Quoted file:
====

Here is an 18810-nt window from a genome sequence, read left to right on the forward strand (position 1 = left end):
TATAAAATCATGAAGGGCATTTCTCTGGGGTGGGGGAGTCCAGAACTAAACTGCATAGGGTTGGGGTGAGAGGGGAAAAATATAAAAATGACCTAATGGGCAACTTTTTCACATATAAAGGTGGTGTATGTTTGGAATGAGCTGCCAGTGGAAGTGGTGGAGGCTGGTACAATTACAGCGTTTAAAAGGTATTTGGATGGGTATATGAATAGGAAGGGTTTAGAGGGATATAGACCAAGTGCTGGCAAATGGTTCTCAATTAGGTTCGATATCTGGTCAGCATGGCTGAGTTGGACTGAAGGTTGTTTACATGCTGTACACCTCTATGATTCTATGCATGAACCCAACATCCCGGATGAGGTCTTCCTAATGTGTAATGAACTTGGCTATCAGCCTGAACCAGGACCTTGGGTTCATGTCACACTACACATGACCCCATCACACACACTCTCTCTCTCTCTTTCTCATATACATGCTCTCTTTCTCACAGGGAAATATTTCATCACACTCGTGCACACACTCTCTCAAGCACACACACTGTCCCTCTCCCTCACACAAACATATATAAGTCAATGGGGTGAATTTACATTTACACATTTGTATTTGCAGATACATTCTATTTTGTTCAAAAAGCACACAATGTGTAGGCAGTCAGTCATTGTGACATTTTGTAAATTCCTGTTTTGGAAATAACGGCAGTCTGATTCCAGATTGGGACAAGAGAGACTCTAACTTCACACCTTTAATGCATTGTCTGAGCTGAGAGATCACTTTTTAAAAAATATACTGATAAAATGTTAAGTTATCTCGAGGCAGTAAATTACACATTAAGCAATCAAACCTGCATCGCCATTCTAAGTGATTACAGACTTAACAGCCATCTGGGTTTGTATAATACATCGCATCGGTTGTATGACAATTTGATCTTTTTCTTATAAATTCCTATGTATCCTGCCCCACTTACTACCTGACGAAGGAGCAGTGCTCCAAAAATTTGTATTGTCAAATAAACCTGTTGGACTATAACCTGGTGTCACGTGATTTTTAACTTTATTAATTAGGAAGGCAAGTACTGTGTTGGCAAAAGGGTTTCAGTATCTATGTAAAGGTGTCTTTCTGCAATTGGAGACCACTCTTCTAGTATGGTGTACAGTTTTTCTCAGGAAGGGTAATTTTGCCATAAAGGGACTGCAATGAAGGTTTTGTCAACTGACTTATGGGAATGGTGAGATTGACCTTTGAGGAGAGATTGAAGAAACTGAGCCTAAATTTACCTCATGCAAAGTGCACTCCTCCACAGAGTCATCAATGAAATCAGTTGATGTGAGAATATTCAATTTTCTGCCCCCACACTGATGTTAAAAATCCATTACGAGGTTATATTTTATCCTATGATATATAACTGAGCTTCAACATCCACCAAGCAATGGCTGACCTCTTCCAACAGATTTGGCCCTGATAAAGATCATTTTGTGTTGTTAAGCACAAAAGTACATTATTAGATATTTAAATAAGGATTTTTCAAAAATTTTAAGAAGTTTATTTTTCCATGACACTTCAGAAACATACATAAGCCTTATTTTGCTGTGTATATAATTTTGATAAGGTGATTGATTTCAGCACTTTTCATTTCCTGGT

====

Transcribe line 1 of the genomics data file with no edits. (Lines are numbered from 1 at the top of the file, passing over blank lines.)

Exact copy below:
Here is an 18810-nt window from a genome sequence, read left to right on the forward strand (position 1 = left end):